The full measure of man and his anxiety is found only in Christ. [7] Jesus Christ, substitutes himself for sinful man, and takes all anxiety upon himself culminating in his agony in Gethsemane and on the Cross. In this redeeming act he shares fully all of fallen man’s anxiety and beyond since he is the wholly innocent One. Finally, man’s anxiety is progressively transformed by his insertion into Christ, as implied in the difference between the first and third weeks of St. Ignatius’ Spiritual Exercises. This insertion happens, Balthasar argues, concretely in the Church through the Sacraments and in the practice of the theological virtues. [8]

The transforming insertion, I would argue, continues in ways not explicitly connected to the theme by the author through growth in spiritual childhood and vulnerability, in spiritual knighthood and mission, in spiritual friendship and communio, and in contemplative prayer and mystical darkness. Through this transforming insertion, man is freed from the anxiety that comes from the world, sin and death, and is initiated into Christian anxiety, which is his joyful participation in Christ’s sufferings in Gethsemane in his loving solidarity with, and substitution for, anxious sinners. The constriction (anxietas), which is the suffering in anxiety, becomes for the believer a sharing in the labor pains of the new Creation.”

Notes

[4] Balthasar, H. U. von. Der Christ und die Angst, Einsiedeln/Trier 1951. The other two primary works are Balthasar, H. U. von. Reinhold Schneider. Sein Weg un sein Werk, Köln/Olten 1953, which was reworked and republished as Nochmals: Reinhold Schneider, Einsiedeln/Freiburg 1990, and Balthasar, H. U. von. Bernanos, Köln/Olten 1954, which was reworked and republished in 1971: Balthasar, H. U. von. Gelebte Kirche: Bernanos, Einsiedeln/Trier 1988_.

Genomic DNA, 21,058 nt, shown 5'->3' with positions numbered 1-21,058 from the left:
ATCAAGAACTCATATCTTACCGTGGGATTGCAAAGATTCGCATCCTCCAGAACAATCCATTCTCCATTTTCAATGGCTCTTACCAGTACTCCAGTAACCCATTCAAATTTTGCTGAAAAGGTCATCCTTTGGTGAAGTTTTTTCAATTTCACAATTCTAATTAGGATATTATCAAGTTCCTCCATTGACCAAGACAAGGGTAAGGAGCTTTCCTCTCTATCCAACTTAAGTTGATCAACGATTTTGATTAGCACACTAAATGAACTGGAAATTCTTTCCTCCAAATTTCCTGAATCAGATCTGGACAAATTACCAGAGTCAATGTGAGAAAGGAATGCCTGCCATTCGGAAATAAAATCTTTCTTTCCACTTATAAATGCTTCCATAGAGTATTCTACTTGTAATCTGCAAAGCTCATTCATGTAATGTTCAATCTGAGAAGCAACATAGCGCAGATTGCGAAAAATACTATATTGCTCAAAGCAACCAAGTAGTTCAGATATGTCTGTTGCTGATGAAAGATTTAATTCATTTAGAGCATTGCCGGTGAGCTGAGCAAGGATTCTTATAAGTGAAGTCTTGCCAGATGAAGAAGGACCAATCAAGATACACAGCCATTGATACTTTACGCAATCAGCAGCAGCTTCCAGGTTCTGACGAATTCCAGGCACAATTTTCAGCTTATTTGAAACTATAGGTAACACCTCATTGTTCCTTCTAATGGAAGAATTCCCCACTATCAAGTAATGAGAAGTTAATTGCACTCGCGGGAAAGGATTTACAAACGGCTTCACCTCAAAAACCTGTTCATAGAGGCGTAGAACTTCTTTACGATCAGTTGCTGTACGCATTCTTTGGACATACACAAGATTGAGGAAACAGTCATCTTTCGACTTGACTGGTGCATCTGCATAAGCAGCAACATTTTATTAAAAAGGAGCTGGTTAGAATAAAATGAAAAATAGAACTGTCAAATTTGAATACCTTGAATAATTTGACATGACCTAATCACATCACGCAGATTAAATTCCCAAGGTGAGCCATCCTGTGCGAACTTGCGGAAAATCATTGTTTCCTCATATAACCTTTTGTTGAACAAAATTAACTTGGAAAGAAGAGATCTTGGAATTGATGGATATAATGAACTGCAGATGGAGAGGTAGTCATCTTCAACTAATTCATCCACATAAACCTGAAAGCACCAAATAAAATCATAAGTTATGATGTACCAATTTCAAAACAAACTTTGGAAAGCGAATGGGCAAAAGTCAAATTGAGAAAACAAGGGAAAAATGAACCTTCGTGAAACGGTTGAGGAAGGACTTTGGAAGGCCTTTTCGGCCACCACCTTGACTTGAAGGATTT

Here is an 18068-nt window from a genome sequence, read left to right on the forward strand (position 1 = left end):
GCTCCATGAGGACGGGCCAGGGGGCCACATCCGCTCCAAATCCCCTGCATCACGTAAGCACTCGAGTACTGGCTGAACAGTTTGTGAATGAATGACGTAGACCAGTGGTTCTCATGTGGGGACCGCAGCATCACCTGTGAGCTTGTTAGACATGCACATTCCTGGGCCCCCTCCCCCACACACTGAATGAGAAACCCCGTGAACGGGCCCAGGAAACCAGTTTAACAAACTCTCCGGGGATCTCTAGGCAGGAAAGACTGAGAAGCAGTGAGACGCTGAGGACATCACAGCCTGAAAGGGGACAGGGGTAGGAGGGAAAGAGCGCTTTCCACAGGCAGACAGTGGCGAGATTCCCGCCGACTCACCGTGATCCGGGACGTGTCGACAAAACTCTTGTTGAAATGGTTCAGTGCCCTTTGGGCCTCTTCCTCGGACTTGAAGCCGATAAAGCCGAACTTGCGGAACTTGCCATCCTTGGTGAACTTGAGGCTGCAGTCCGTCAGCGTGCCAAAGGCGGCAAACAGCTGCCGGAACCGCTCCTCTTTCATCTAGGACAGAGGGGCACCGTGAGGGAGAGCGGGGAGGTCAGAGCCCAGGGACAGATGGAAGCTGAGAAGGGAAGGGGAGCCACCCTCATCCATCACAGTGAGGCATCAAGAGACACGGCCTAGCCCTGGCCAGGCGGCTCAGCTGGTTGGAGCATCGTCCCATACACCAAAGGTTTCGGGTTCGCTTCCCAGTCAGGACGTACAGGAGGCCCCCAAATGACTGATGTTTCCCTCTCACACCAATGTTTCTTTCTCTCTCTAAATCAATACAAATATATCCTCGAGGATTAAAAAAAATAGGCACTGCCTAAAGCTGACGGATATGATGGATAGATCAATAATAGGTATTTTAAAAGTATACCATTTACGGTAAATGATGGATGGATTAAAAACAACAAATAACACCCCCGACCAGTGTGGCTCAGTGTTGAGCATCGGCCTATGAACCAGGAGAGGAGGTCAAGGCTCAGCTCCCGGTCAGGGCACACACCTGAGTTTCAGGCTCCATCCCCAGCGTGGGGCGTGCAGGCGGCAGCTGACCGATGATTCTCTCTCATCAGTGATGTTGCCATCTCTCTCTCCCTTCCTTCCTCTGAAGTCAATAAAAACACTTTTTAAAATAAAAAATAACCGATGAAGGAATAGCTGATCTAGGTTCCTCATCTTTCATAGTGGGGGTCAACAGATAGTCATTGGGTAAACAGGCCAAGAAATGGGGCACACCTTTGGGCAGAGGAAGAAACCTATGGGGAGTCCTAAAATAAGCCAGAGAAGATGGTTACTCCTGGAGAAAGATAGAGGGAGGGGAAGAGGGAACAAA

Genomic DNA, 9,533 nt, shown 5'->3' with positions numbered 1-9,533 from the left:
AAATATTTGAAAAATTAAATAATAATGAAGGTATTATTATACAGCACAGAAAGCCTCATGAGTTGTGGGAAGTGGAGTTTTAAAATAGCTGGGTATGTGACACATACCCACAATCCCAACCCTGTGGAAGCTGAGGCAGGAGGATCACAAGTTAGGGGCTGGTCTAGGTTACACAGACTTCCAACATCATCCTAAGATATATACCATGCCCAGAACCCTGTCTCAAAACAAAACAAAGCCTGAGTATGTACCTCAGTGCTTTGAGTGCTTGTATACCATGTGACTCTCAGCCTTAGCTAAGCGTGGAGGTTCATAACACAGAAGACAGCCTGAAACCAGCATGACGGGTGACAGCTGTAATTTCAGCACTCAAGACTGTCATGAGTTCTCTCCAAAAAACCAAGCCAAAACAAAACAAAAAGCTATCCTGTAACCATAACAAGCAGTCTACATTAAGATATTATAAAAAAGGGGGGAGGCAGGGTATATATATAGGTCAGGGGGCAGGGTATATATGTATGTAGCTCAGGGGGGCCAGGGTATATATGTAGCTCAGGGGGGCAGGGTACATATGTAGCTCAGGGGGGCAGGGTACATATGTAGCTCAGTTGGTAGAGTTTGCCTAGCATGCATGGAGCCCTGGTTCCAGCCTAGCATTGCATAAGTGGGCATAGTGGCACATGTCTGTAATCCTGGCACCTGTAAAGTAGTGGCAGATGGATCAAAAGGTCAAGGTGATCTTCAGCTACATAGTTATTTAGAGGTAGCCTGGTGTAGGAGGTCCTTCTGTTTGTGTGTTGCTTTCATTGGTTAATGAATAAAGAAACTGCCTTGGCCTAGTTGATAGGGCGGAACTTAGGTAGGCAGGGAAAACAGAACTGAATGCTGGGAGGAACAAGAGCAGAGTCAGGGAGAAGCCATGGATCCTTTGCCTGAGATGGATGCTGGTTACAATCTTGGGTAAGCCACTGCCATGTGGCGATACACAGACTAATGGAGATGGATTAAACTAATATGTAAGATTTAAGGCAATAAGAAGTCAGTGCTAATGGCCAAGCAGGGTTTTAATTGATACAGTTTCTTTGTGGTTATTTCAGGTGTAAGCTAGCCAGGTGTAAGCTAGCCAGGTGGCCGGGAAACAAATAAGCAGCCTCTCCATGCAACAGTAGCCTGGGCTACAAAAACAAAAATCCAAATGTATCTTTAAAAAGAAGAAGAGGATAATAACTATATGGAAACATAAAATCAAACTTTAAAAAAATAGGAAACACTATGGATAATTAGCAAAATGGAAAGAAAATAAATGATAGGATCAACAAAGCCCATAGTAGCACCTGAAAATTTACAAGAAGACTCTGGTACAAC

[5] The following ideas are taken from the presentation made by Jacques Servais, SJ at the recent conference in Washington, D.C.: Servais, J. <> [accesso: 26.09.05], http//:www.communio-icr.com/pdf/JServais2.pdf.

[6] Servais, 4.

[7] I believe most if not all of Balthasar’s critical comments about psychology, which are not few, center around one point: psychology cannot claim to possess the full measure of man, and in his view it often does make this claim.

[8] Balthasar mentions this transformation through the theological virtues in CA and the Sacraments in Gelebte Kirche.

Kierkegaard on Suffering and Humiliation

“O Lord Jesus Christ, many and various are the things to which a man may feel himself drawn, but one thing there is to which no man ever felt himself drawn in any way, that is, to suffering and humiliation. This we men think we ought to shun as far as possible, and in any case that we must be compelled to it. But Thou, our Savior and Redeemer, Thou who wast humbled yet without compulsion, and least of all compelled to that humiliation in the imitation of which man discovers his highest honor; ah, that the picture of Thee in thy humiliation might be so vivid to us that we may feel ourselves drawn unto Thee in lowliness, unto Thee who from on high wilt draw all unto Thyself” (Søren Kierkegaard, Training in Christianity, p. 150).